Wired Wireless

Presumably, no matter how many wireless clients you intend to support, you will eventually need to “hit the wire” in order to access other networks (such as the Internet). There are a number of different kinds of physical devices you can use to jump from wireless back to your wired infrastructure.

Access Point Hardware

APs are widely considered ideal for “campus” coverage. They provide a point of entry to the wired infrastructure that can be configured by a central authority. They typically allow for one or two radios per AP, theoretically supporting hundreds of simultaneous wireless users at a time. They must be configured with an ESSID (Extended Service Set ID, also known as the Network Name or WLAN Service Area ID, depending on who you talk to); it’s a simple string that identifies the wireless network. Many APs use a client program for configuration and a simple password to protect their network settings. All hardware access points provide BSS master services.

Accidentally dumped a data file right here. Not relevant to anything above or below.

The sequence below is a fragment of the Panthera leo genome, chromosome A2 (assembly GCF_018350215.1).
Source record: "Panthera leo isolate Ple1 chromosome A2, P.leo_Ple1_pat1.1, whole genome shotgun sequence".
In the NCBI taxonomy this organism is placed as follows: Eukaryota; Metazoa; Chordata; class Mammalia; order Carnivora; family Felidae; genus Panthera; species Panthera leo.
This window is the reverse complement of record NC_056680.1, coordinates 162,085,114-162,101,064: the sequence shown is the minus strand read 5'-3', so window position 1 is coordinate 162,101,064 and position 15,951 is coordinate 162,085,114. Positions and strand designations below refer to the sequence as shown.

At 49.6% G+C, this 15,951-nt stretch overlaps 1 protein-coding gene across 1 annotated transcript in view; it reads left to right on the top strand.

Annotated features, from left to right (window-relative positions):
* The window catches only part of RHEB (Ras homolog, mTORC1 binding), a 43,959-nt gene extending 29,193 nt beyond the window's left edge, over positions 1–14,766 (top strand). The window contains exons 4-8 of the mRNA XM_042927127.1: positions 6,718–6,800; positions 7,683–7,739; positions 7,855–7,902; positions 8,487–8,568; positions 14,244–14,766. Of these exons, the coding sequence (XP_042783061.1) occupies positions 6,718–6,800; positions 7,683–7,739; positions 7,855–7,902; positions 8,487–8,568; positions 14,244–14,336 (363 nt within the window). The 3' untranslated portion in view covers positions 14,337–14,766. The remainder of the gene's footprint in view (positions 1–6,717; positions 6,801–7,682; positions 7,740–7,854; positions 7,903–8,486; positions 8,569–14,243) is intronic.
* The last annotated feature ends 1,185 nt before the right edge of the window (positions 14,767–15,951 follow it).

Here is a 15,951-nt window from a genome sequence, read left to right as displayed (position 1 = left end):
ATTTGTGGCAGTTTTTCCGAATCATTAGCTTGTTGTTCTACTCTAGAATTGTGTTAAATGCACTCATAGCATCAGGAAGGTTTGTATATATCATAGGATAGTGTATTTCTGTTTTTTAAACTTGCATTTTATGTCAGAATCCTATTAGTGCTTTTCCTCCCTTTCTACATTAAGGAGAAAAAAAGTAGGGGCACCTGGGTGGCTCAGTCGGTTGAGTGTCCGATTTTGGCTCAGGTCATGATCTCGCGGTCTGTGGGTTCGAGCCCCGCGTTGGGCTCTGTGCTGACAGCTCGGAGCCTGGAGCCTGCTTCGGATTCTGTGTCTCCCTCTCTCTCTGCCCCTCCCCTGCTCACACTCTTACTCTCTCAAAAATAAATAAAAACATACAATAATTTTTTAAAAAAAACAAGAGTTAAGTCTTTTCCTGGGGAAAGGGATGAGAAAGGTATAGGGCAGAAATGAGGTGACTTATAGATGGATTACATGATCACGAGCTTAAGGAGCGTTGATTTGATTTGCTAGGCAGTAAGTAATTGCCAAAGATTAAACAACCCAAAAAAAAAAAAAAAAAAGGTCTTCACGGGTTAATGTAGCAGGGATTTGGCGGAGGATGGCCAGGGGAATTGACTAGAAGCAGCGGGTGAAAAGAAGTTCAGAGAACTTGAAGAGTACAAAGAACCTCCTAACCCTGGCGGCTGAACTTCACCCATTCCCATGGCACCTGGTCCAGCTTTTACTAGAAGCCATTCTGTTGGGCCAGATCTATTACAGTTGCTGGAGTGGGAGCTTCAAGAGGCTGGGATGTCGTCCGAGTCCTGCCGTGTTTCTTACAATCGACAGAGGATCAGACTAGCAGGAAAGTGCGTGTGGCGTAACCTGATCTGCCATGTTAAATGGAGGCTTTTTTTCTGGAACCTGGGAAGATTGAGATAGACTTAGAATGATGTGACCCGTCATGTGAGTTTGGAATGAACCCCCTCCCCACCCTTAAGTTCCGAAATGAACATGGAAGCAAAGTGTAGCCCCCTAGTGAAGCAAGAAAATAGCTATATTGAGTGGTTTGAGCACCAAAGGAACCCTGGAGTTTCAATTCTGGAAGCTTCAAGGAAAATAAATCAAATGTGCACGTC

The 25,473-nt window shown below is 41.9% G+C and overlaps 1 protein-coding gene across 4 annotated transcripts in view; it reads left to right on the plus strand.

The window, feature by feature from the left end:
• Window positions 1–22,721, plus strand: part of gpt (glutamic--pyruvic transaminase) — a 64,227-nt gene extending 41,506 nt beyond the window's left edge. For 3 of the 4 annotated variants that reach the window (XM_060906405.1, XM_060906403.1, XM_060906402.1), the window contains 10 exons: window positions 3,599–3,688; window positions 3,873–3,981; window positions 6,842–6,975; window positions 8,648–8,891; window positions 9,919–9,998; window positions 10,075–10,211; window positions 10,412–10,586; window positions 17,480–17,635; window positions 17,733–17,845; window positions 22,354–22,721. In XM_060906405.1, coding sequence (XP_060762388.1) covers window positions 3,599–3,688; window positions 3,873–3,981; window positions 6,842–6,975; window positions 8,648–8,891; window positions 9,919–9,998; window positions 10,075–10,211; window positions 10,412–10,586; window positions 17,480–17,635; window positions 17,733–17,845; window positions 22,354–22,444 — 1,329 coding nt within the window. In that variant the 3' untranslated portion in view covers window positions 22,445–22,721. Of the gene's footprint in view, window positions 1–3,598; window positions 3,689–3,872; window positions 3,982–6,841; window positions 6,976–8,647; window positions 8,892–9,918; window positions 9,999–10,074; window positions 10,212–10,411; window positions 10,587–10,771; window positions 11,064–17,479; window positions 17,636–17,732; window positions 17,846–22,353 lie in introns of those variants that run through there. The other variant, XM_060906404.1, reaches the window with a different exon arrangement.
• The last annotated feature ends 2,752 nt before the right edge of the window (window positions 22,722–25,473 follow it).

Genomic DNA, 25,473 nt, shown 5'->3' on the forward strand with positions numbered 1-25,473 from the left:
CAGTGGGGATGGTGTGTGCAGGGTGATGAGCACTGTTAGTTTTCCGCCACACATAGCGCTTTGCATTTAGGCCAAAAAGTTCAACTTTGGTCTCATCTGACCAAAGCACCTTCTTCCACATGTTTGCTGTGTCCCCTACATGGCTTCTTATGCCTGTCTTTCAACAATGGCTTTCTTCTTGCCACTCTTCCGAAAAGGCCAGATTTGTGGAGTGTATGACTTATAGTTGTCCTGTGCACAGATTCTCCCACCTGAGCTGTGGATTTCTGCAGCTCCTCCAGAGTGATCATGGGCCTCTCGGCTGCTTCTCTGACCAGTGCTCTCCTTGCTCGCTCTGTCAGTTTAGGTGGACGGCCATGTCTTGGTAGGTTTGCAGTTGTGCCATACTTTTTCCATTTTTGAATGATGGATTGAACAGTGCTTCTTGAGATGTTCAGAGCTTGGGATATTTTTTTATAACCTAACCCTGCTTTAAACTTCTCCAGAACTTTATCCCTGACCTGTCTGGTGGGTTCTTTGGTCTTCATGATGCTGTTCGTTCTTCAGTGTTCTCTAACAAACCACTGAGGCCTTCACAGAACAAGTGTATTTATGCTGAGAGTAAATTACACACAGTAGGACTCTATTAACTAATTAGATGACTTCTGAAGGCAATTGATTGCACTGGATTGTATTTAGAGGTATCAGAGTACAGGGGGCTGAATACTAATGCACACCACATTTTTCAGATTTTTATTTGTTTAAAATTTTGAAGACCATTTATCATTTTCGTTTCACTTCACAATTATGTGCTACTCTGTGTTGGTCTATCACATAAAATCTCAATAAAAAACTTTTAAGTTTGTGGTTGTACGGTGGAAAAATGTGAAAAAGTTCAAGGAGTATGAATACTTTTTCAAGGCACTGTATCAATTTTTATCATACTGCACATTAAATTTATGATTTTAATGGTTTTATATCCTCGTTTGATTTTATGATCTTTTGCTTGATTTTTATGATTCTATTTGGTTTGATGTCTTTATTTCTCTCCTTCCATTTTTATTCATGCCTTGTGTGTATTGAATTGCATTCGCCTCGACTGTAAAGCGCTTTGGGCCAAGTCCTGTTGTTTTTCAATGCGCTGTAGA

Most APs also provide a number of enhanced features. External antennas (or antenna connectors), advanced link status monitoring, and extensive logging and statistics are now common on many APs. In addition, most access points provide two additional security measures: MAC address filtering and closed networks. With MAC filtering enabled, a client radio attempting access must have its MAC address listed on an internal table before it can associate with the AP. In a closed network, the AP doesn’t beacon its ESSID ...

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